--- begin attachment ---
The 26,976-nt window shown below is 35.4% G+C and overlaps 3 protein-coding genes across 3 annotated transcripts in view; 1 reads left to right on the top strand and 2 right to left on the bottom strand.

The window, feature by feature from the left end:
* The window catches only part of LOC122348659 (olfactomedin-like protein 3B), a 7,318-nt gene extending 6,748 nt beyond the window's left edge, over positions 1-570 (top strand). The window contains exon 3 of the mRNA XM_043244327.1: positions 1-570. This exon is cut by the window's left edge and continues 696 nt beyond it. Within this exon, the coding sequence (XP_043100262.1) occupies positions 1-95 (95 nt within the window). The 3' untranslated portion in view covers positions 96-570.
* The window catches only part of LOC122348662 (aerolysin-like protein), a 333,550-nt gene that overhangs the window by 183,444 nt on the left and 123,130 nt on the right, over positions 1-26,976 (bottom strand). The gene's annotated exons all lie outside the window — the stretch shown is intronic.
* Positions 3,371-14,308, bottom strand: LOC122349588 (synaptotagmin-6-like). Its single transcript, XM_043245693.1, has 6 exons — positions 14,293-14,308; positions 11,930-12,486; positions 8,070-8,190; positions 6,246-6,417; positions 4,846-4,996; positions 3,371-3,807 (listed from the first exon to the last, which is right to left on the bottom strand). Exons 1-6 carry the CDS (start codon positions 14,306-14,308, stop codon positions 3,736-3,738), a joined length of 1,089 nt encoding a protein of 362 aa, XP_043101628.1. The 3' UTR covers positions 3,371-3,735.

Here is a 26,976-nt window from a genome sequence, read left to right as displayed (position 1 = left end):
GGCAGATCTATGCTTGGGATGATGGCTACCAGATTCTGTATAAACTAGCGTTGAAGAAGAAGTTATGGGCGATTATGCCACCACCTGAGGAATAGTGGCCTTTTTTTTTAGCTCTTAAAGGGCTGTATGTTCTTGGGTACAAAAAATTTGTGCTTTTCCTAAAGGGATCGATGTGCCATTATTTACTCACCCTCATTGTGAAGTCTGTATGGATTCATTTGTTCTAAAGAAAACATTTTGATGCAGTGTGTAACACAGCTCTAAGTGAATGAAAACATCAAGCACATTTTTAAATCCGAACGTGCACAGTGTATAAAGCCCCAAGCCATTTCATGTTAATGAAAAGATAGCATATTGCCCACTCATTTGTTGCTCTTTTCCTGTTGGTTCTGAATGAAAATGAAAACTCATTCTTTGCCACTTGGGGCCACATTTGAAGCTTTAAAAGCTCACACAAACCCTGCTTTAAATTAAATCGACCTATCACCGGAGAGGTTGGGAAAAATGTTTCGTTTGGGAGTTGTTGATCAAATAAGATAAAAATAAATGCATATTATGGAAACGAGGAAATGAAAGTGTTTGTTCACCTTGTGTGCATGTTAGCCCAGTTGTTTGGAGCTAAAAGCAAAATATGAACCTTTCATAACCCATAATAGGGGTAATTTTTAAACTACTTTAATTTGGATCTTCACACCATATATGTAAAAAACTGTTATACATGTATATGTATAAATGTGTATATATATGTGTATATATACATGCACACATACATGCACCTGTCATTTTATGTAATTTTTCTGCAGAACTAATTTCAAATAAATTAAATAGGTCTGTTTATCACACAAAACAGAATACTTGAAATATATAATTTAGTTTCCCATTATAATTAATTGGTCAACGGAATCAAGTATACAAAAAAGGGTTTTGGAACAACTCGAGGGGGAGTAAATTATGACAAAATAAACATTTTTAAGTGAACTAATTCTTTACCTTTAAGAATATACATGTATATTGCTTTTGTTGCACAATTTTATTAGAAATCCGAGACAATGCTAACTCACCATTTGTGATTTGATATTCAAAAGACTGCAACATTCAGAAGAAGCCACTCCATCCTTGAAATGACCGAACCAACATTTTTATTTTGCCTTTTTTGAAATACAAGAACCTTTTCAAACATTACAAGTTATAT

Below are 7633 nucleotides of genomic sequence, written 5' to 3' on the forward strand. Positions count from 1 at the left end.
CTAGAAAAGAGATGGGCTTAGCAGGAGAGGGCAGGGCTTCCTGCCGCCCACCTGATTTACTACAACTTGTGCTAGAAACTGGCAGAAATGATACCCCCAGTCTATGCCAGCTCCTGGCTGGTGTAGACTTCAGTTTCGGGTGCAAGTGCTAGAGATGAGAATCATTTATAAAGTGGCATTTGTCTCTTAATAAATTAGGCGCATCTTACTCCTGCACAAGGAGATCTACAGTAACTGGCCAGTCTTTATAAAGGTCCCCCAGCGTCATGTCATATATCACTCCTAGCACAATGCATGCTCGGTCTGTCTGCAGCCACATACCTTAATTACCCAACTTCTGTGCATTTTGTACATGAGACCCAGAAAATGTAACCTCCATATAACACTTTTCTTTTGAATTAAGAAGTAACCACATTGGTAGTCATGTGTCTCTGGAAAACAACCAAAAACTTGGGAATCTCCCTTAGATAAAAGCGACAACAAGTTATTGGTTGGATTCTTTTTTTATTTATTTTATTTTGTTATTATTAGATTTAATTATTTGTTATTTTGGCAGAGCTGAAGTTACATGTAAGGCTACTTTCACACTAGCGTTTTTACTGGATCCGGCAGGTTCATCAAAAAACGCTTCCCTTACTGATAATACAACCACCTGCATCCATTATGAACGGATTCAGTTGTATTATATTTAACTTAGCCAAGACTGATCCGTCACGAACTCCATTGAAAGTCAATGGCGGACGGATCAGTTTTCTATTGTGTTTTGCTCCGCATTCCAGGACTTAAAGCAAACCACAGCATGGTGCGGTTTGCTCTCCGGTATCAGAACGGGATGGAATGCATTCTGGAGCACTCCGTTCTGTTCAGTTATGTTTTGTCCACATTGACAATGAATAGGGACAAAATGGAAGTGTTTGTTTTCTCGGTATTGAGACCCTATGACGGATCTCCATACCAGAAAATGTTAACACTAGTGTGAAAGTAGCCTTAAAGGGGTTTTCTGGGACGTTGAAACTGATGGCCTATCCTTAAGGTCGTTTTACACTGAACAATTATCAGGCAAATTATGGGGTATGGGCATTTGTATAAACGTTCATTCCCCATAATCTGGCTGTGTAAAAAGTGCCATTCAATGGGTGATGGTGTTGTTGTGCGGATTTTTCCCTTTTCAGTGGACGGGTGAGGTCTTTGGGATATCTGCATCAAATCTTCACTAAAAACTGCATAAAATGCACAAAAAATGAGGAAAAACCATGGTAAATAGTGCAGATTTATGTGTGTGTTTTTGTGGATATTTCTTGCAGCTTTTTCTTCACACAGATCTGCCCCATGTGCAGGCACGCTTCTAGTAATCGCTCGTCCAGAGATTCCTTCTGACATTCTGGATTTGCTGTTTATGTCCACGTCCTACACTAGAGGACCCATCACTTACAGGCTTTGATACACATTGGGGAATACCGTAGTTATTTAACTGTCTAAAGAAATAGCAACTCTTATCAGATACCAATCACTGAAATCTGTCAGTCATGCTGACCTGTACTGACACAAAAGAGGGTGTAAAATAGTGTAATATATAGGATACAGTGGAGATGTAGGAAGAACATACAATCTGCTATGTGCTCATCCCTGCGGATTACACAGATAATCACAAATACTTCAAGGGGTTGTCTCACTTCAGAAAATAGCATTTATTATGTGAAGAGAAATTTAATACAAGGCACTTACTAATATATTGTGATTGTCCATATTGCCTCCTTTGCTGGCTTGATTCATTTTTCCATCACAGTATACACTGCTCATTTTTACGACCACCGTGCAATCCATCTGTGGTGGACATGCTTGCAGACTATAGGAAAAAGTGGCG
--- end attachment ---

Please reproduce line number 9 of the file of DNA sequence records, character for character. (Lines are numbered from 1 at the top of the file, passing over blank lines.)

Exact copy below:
CTAGAAAAGAGATGGGCTTAGCAGGAGAGGGCAGGGCTTCCTGCCGCCCACCTGATTTACTACAACTTGTGCTAGAAACTGGCAGAAATGATACCCCCAGTCTATGCCAGCTCCTGGCTGGTGTAGACTTCAGTTTCGGGTGCAAGTGCTAGAGATGAGAATCATTTATAAAGTGGCATTTGTCTCTTAATAAATTAGGCGCATCTTACTCCTGCACAAGGAGATCTACAGTAACTGGCCAGTCTTTATAAAGGTCCCCCAGCGTCATGTCATATATCACTCCTAGCACAATGCATGCTCGGTCTGTCTGCAGCCACATACCTTAATTACCCAACTTCTGTGCATTTTGTACATGAGACCCAGAAAATGTAACCTCCATATAACACTTTTCTTTTGAATTAAGAAGTAACCACATTGGTAGTCATGTGTCTCTGGAAAACAACCAAAAACTTGGGAATCTCCCTTAGATAAAAGCGACAACAAGTTATTGGTTGGATTCTTTTTTTATTTATTTTATTTTGTTATTATTAGATTTAATTATTTGTTATTTTGGCAGAGCTGAAGTTACATGTAAGGCTACTTTCACACTAGCGTTTTTACTGGATCCGGCAGGTTCATCAAAAAACGCTTCCCTTACTGATAATACAACCACCTGCATCCATTATGAACGGATTCAGTTGTATTATATTTAACTTAGCCAAGACTGATCCGTCACGAACTCCATTGAAAGTCAATGGCGGACGGATCAGTTTTCTATTGTGTTTTGCTCCGCATTCCAGGACTTAAAGCAAACCACAGCATGGTGCGGTTTGCTCTCCGGTATCAGAACGGGATGGAATGCATTCTGGAGCACTCCGTTCTGTTCAGTTATGTTTTGTCCACATTGACAATGAATAGGGACAAAATGGAAGTGTTTGTTTTCTCGGTATTGAGACCCTATGACGGATCTCCATACCAGAAAATGTTAACACTAGTGTGAAAGTAGCCTTAAAGGGGTTTTCTGGGACGTTGAAACTGATGGCCTATCCTTAAGGTCGTTTTACACTGAACAATTATCAGGCAAATTATGGGGTATGGGCATTTGTATAAACGTTCATTCCCCATAATCTGGCTGTGTAAAAAGTGCCATTCAATGGGTGATGGTGTTGTTGTGCGGATTTTTCCCTTTTCAGTGGACGGGTGAGGTCTTTGGGATATCTGCATCAAATCTTCACTAAAAACTGCATAAAATGCACAAAAAATGAGGAAAAACCATGGTAAATAGTGCAGATTTATGTGTGTGTTTTTGTGGATATTTCTTGCAGCTTTTTCTTCACACAGATCTGCCCCATGTGCAGGCACGCTTCTAGTAATCGCTCGTCCAGAGATTCCTTCTGACATTCTGGATTTGCTGTTTATGTCCACGTCCTACACTAGAGGACCCATCACTTACAGGCTTTGATACACATTGGGGAATACCGTAGTTATTTAACTGTCTAAAGAAATAGCAACTCTTATCAGATACCAATCACTGAAATCTGTCAGTCATGCTGACCTGTACTGACACAAAAGAGGGTGTAAAATAGTGTAATATATAGGATACAGTGGAGATGTAGGAAGAACATACAATCTGCTATGTGCTCATCCCTGCGGATTACACAGATAATCACAAATACTTCAAGGGGTTGTCTCACTTCAGAAAATAGCATTTATTATGTGAAGAGAAATTTAATACAAGGCACTTACTAATATATTGTGATTGTCCATATTGCCTCCTTTGCTGGCTTGATTCATTTTTCCATCACAGTATACACTGCTCATTTTTACGACCACCGTGCAATCCATCTGTGGTGGACATGCTTGCAGACTATAGGAAAAAGTGGCG